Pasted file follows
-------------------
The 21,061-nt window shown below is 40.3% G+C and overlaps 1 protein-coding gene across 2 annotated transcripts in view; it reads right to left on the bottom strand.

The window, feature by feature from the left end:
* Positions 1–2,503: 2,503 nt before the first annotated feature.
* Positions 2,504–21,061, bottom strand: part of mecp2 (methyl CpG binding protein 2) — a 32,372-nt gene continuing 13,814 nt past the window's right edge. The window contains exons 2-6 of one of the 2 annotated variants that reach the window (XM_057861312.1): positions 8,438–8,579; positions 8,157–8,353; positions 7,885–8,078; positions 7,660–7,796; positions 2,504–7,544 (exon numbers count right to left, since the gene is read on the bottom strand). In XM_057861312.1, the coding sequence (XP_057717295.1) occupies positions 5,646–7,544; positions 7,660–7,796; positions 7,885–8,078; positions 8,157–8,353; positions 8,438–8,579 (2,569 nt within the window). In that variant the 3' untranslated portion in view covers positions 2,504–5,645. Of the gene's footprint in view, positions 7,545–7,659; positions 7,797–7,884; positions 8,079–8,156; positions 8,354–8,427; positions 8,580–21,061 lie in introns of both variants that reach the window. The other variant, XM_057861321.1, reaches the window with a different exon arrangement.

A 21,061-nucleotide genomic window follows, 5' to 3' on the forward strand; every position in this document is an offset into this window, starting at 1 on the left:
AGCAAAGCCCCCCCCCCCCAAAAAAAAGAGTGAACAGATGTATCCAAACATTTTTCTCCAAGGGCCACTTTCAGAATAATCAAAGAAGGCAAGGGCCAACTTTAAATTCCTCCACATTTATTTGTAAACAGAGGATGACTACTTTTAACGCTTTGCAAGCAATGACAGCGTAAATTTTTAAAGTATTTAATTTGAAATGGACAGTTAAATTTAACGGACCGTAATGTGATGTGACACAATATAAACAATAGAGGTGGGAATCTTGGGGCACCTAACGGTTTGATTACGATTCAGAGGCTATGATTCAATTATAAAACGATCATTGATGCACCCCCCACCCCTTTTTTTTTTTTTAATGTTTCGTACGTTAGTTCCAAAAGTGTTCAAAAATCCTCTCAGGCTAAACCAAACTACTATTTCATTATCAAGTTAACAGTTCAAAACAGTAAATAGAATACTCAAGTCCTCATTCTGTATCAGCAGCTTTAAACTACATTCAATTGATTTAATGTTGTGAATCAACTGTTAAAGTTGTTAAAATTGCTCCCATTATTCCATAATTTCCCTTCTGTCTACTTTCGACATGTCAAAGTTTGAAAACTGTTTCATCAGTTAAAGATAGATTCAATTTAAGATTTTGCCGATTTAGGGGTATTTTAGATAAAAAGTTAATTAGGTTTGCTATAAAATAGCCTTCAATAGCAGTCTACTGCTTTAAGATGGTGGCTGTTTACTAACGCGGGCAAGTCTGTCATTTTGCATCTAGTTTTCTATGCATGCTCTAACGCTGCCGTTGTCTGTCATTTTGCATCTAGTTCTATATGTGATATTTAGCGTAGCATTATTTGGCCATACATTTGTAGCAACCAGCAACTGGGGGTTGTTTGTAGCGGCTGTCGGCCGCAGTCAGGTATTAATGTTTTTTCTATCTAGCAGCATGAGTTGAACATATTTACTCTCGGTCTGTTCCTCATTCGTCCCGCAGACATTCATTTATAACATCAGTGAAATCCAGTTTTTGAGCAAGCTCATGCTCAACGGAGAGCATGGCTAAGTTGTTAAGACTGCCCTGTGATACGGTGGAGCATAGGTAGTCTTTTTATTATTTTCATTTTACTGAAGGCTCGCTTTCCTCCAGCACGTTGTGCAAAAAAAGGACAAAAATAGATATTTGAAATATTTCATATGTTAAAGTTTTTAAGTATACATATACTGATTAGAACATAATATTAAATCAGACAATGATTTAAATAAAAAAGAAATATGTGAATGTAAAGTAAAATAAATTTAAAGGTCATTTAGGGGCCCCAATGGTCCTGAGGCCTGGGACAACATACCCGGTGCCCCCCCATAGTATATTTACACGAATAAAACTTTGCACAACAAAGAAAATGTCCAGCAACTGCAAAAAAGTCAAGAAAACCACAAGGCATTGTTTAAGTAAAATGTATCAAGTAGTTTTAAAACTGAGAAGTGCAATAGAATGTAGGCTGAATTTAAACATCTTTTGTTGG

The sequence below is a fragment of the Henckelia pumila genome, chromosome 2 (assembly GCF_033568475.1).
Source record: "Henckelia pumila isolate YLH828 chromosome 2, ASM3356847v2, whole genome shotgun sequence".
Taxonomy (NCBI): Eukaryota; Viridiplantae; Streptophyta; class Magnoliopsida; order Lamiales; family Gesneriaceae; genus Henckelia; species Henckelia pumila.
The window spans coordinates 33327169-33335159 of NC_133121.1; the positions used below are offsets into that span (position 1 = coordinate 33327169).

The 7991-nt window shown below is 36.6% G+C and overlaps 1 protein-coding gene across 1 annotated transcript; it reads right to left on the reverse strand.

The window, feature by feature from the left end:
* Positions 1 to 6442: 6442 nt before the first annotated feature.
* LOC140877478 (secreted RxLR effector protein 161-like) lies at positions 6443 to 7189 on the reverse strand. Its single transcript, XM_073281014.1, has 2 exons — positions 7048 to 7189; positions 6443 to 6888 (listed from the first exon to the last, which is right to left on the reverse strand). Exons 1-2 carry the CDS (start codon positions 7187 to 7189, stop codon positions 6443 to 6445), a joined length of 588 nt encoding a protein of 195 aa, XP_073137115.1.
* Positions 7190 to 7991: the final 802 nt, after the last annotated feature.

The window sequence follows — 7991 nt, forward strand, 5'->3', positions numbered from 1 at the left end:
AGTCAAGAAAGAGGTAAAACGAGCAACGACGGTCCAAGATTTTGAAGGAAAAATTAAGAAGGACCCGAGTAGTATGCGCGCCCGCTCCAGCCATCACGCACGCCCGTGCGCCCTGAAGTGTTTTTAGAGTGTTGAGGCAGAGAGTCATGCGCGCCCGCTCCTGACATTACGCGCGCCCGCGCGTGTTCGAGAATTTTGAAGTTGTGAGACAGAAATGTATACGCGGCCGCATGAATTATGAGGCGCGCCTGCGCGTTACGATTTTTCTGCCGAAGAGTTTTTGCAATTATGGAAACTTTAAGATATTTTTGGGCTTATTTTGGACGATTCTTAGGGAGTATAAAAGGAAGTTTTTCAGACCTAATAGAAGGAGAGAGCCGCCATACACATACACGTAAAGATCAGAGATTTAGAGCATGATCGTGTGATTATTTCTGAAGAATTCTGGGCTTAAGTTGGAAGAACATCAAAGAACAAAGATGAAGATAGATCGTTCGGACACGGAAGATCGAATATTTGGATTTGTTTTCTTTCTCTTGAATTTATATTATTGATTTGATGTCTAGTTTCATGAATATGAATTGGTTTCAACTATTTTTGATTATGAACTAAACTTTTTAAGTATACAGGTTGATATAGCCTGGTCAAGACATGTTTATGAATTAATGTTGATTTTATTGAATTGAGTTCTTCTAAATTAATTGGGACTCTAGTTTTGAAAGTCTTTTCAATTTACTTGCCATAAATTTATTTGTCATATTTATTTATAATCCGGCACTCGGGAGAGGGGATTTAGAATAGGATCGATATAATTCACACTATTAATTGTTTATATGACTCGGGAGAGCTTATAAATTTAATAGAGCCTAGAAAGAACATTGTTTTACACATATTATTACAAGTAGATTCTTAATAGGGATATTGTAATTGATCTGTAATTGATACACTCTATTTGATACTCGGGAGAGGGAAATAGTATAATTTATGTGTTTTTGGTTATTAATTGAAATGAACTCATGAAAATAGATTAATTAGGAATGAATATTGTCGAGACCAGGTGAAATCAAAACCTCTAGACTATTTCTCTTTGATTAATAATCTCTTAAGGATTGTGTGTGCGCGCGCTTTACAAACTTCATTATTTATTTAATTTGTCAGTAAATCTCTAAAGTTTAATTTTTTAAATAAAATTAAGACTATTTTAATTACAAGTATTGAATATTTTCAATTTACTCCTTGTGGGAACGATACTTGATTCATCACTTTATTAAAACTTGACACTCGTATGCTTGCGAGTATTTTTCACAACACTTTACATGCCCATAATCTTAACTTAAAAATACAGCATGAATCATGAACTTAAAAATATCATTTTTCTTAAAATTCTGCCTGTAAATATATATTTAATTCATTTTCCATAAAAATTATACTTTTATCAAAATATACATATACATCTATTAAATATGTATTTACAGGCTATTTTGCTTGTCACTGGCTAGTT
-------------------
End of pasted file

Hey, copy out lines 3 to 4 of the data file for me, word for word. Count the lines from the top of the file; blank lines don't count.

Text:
* Positions 1–2,503: 2,503 nt before the first annotated feature.
* Positions 2,504–21,061, bottom strand: part of mecp2 (methyl CpG binding protein 2) — a 32,372-nt gene continuing 13,814 nt past the window's right edge. The window contains exons 2-6 of one of the 2 annotated variants that reach the window (XM_057861312.1): positions 8,438–8,579; positions 8,157–8,353; positions 7,885–8,078; positions 7,660–7,796; positions 2,504–7,544 (exon numbers count right to left, since the gene is read on the bottom strand). In XM_057861312.1, the coding sequence (XP_057717295.1) occupies positions 5,646–7,544; positions 7,660–7,796; positions 7,885–8,078; positions 8,157–8,353; positions 8,438–8,579 (2,569 nt within the window). In that variant the 3' untranslated portion in view covers positions 2,504–5,645. Of the gene's footprint in view, positions 7,545–7,659; positions 7,797–7,884; positions 8,079–8,156; positions 8,354–8,427; positions 8,580–21,061 lie in introns of both variants that reach the window. The other variant, XM_057861321.1, reaches the window with a different exon arrangement.